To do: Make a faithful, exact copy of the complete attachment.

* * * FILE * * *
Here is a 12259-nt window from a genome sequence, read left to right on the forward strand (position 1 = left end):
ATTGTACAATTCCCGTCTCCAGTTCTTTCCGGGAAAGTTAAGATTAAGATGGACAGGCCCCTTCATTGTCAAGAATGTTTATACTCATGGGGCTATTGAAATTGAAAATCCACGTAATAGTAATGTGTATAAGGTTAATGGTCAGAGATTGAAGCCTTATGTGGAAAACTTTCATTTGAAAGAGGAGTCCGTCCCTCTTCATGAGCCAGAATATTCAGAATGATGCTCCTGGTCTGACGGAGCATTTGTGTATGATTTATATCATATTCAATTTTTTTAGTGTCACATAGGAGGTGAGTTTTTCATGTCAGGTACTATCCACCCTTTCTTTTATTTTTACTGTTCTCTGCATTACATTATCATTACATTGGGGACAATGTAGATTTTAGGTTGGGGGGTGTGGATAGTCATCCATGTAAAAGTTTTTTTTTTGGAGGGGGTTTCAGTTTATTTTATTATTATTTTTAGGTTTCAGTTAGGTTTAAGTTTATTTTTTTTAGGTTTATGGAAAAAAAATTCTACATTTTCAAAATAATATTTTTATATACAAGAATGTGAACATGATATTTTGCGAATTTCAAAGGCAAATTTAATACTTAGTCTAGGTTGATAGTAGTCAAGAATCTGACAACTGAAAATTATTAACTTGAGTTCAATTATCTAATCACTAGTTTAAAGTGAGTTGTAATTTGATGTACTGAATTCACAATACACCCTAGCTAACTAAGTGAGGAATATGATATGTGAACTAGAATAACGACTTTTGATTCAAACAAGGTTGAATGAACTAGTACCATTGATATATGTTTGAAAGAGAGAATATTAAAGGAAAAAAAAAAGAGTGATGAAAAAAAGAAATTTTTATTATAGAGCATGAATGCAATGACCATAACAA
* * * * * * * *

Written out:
Here is a 12259-nt window from a genome sequence, read left to right on the forward strand (position 1 = left end):
ATTGTACAATTCCCGTCTCCAGTTCTTTCCGGGAAAGTTAAGATTAAGATGGACAGGCCCCTTCATTGTCAAGAATGTTTATACTCATGGGGCTATTGAAATTGAAAATCCACGTAATAGTAATGTGTATAAGGTTAATGGTCAGAGATTGAAGCCTTATGTGGAAAACTTTCATTTGAAAGAGGAGTCCGTCCCTCTTCATGAGCCAGAATATTCAGAATGATGCTCCTGGTCTGACGGAGCATTTGTGTATGATTTATATCATATTCAATTTTTTTAGTGTCACATAGGAGGTGAGTTTTTCATGTCAGGTACTATCCACCCTTTCTTTTATTTTTACTGTTCTCTGCATTACATTATCATTACATTGGGGACAATGTAGATTTTAGGTTGGGGGGTGTGGATAGTCATCCATGTAAAAGTTTTTTTTTTGGAGGGGGTTTCAGTTTATTTTATTATTATTTTTAGGTTTCAGTTAGGTTTAAGTTTATTTTTTTTAGGTTTATGGAAAAAAAATTCTACATTTTCAAAATAATATTTTTATATACAAGAATGTGAACATGATATTTTGCGAATTTCAAAGGCAAATTTAATACTTAGTCTAGGTTGATAGTAGTCAAGAATCTGACAACTGAAAATTATTAACTTGAGTTCAATTATCTAATCACTAGTTTAAAGTGAGTTGTAATTTGATGTACTGAATTCACAATACACCCTAGCTAACTAAGTGAGGAATATGATATGTGAACTAGAATAACGACTTTTGATTCAAACAAGGTTGAATGAACTAGTACCATTGATATATGTTTGAAAGAGAGAATATTAAAGGAAAAAAAAAAGAGTGATGAAAAAAAGAAATTTTTATTATAGAGCATGAATGCAATGACCATAACAA